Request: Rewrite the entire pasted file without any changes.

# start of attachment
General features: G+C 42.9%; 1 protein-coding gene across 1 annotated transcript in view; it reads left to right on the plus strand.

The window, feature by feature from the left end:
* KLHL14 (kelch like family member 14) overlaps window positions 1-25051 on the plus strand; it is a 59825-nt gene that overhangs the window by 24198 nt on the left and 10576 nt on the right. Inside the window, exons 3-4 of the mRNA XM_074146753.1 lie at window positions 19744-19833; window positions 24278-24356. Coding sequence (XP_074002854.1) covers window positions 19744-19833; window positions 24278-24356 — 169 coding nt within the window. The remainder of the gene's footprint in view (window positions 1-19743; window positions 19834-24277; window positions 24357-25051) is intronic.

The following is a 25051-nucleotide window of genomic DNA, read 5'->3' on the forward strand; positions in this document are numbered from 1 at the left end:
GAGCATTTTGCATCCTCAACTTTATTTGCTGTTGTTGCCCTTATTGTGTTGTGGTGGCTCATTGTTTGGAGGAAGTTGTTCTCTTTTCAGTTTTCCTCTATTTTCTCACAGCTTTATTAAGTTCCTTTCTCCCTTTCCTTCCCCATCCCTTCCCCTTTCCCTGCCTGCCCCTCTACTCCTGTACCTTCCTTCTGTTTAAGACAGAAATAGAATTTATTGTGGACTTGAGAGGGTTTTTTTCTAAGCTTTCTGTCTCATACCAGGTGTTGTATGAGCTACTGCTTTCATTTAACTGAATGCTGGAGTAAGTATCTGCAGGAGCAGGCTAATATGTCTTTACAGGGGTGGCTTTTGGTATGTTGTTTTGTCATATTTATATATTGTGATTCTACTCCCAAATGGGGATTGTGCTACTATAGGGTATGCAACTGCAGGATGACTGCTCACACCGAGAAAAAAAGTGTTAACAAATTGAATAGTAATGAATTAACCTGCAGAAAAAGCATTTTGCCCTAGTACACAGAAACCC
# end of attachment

General features: G+C 42.9%; 1 protein-coding gene across 1 annotated transcript in view; it reads left to right on the plus strand.

The window, feature by feature from the left end:
* KLHL14 (kelch like family member 14) overlaps window positions 1-25051 on the plus strand; it is a 59825-nt gene that overhangs the window by 24198 nt on the left and 10576 nt on the right. Inside the window, exons 3-4 of the mRNA XM_074146753.1 lie at window positions 19744-19833; window positions 24278-24356. Coding sequence (XP_074002854.1) covers window positions 19744-19833; window positions 24278-24356 — 169 coding nt within the window. The remainder of the gene's footprint in view (window positions 1-19743; window positions 19834-24277; window positions 24357-25051) is intronic.

The following is a 25051-nucleotide window of genomic DNA, read 5'->3' on the forward strand; positions in this document are numbered from 1 at the left end:
GAGCATTTTGCATCCTCAACTTTATTTGCTGTTGTTGCCCTTATTGTGTTGTGGTGGCTCATTGTTTGGAGGAAGTTGTTCTCTTTTCAGTTTTCCTCTATTTTCTCACAGCTTTATTAAGTTCCTTTCTCCCTTTCCTTCCCCATCCCTTCCCCTTTCCCTGCCTGCCCCTCTACTCCTGTACCTTCCTTCTGTTTAAGACAGAAATAGAATTTATTGTGGACTTGAGAGGGTTTTTTTCTAAGCTTTCTGTCTCATACCAGGTGTTGTATGAGCTACTGCTTTCATTTAACTGAATGCTGGAGTAAGTATCTGCAGGAGCAGGCTAATATGTCTTTACAGGGGTGGCTTTTGGTATGTTGTTTTGTCATATTTATATATTGTGATTCTACTCCCAAATGGGGATTGTGCTACTATAGGGTATGCAACTGCAGGATGACTGCTCACACCGAGAAAAAAAGTGTTAACAAATTGAATAGTAATGAATTAACCTGCAGAAAAAGCATTTTGCCCTAGTACACAGAAACCC